Misir Wot with Gomen Wot

IngredientsBeans, Vegetables
Day PartDinner
Menu PartEntree

Source: Tracey MacRae, University of Washington

Chef Tracey MacRae of the University of Washington in Seattle brough this home recipe to campus and scaled up for the school's Black History Month menus that ran for the entire month of February. "The lentils (misir) are vegetarian (can be made vegan easily) and the greens (gomen) are vegan. Injera bread is made from teff and is naturally gluten free and vegan," she says.


Gomen wat
10 pounds split red lentils, picked over and rinsed
2 gallons red onion, finely chopped or pulsed in a food processor
1.25 cups garlic, minced
1.25 cups ginger, minced
2 cups niter kibbeh- spiced butter or clarified butter or vegetable oil for vegans
2 cups berbere (recipe follows)
2.5 gallons vegetable stock or water
.25 cup salt
3T black pepper

Stewed collard greens
24 large bunch collard greens, about 16-18lbs, stripped of stems
3 cups niter kebbeh, ghee or olive oil
1 ½ gallons red onion, med chop (robo coupe is fine, pulse to chop)
¾ cup garlic, minced
¾ cup fresh ginger, peeled and minced
12 cups poblano or anahiem peppers, seeded and minced
2 serrano chilies, sliced thin…if you like it spicy
24 cups veggie broth
½ cup salt
¼ cup black pepper
2 tablespoons ground cardamom
Lemon wedges for serving, whole, cut into 1/6th or 1/8ths depending on the size of the lemon

Berbere spice blend
1 ½ cups ground ginger
½ cup ground coriander
½ cup ground cardamom
½ cup ground fenugreek
½ cup ground nutmeg
¼ cup ground cinnamon
6 cups kosher salt
¼ cup ground allspice
3 cups turmeric
3 cups ground cumin
3 cups granulated garlic
12 cups cayenne pepper
1 cup black pepper
25 cups sweet paprika


For gomen wat:

  • In a large, heavy rondo or tilt skillet, melt niter kibbeh over low heat until thin (about 10 seconds). Stir in berberé and cook for 20 seconds.
  • Stir in onion, garlic, and ginger root. Increase heat to medium-low. Cook, stirring occasionally, until almost all liquid has evaporated.
  • Add lentils and stock/water. Bring to boil, then reduce heat to low to simmer uncovered for 20 minutes, stirring occasionally. Do not leave unattended. Stew can burn and stick if liquid evaporates too rapidly.
  •  Check for consistent mushiness of lentils after 20 minutes. If some are even marginally hard, add another cup of stock/water, then simmer 10 more minutes. Check again for texture. Another cup of water and a final ten minutes of simmering may be necessary.
  • Remove from heat. Season with salt and pepper.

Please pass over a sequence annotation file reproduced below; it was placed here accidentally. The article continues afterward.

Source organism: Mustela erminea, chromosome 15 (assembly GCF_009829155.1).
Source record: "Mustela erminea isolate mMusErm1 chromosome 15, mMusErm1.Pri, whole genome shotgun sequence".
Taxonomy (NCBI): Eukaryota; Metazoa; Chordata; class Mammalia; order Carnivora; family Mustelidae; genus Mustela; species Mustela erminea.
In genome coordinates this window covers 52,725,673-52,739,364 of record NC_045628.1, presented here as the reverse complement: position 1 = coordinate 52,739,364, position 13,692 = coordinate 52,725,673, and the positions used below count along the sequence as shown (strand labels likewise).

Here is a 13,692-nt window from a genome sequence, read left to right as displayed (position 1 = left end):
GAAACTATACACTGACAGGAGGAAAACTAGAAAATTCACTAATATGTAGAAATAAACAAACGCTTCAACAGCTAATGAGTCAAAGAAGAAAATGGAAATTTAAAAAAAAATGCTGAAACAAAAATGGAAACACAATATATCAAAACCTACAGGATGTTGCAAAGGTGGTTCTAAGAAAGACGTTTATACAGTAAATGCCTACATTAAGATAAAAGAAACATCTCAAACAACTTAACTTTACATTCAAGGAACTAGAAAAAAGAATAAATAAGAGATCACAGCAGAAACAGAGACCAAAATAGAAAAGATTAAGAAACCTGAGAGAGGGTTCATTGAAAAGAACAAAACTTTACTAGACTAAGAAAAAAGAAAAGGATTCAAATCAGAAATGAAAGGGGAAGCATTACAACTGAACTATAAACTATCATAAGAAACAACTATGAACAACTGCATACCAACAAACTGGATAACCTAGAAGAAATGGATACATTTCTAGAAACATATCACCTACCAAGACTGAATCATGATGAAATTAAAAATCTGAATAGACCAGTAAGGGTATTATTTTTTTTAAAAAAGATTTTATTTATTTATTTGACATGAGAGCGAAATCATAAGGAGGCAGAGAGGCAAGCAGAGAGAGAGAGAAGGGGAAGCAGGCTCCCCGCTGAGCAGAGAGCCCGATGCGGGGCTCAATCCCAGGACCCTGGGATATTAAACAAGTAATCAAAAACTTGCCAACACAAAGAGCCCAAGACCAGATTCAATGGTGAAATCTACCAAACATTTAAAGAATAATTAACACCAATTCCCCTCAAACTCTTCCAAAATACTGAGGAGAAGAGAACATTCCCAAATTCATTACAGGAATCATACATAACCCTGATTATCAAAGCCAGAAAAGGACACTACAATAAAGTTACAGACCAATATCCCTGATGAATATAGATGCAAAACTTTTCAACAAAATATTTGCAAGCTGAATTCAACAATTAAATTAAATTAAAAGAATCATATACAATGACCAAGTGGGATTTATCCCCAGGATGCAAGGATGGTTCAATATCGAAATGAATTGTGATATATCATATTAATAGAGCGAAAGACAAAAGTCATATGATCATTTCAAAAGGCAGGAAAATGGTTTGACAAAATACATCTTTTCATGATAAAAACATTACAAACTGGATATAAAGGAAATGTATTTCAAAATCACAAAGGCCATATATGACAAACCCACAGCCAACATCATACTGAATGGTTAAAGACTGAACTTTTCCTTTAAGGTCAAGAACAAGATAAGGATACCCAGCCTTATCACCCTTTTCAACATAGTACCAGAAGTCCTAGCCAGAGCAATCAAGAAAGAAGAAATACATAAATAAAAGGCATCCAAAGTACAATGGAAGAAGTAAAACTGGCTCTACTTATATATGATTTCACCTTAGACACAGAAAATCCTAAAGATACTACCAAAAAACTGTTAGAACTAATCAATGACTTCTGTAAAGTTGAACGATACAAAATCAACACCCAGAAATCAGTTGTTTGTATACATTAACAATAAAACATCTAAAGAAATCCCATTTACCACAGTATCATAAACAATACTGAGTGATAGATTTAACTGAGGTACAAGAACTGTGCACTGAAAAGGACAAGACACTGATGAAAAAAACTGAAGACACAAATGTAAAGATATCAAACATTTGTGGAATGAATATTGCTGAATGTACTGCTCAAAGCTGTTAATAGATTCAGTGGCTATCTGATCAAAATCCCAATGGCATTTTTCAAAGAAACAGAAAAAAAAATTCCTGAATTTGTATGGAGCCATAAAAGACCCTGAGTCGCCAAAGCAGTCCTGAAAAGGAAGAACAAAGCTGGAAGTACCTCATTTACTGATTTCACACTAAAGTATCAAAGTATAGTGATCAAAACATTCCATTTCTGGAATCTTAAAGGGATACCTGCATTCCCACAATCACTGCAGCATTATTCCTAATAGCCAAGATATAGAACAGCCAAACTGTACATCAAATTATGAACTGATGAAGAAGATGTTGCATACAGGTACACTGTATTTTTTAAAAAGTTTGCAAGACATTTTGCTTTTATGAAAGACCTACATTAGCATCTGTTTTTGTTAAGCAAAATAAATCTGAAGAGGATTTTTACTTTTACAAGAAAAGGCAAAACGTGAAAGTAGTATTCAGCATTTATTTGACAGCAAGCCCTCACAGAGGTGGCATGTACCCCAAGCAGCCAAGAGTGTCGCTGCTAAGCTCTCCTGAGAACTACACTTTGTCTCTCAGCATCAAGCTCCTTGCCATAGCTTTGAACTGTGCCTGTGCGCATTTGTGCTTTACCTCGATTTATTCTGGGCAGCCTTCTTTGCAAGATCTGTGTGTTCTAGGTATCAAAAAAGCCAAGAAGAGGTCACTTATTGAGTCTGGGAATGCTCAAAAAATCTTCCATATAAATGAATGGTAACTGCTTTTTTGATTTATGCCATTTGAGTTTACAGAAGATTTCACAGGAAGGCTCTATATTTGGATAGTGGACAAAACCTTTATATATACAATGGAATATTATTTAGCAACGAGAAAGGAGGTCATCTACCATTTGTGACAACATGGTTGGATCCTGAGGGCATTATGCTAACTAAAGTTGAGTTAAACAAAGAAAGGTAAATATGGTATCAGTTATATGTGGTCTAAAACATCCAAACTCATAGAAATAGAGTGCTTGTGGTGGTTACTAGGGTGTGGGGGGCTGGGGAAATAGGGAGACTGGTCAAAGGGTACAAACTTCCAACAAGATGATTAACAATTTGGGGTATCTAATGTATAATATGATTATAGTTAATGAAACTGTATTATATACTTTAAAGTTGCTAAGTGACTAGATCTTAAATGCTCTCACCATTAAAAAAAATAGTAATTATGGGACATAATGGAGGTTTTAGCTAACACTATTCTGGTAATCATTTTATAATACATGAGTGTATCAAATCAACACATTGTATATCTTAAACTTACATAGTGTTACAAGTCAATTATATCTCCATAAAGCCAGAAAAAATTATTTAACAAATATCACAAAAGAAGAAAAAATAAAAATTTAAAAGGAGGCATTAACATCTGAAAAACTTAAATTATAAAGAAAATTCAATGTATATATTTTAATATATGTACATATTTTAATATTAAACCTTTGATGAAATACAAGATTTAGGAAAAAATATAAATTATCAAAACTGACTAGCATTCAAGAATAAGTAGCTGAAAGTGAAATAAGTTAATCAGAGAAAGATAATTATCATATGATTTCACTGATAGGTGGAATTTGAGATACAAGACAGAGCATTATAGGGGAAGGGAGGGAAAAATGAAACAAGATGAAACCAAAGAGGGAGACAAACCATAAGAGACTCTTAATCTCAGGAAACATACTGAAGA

For collard greens:

  1. Tear stems from collard greens, holding the green by the stem and sliding your hand down to release the leaf from the tough, woody stem.
  1. Wash the greens well in two changes of water. Bring a large pot of water to boiling.
  2. Add the stemmed greens to the water and boil them briskly for 10 minutes.
  3. Drain into a colander and allow to cool enough to handle.  Squeeze the excess water from the greens.
  4. Stack the greens up on top of each other about 6-7 high and slice them thinly into ¼” strips.
  5. In a large skillet or rondo, melt the niter kebbeh (or oil) over med heat. Once it is melted add the onion, garlic, ginger and peppers and give the whole thing a good stir.   Cook, stirring occasionally for about 5 minutes.
  6. Add the collard greens, broth, salt, pepper and cardamom.
  7. Bring to a simmer and cook for 15 minutes, or until most of water has evaporated from the pan.
  8. Serve with fresh lemon wedges.

For spice blend: 

  1. Preheat the oven to 200°, no fan.
  2. In a large bowl, combine all the spices except the salt.  Using your gloved hands mix, sift and rub the spices together to make sure they are well combined and that there are no lumps.
  3. Line full sized sheet pans with parchment and spread the combined spices out on the sheet pans in an even layer not more than ¼” deep.
  4. Toast the spices in the oven for 9-12 minutes….shake and stir at least once during the process.  Allow the spices to cool and mix in the salt with your gloved hands. 
  5. Store in an airtight container out of direct sunlight.  Berbere will keep for about a month. After that, it starts to lose its potency.  This recipe scales down beautifully.

Local Ethiopian restaurants often sell fresh injera. To serve the misir and gomen, lay out on fresh injera on a large plate and dish the lentils and greens directly onto the bread.  Serve immediately. 

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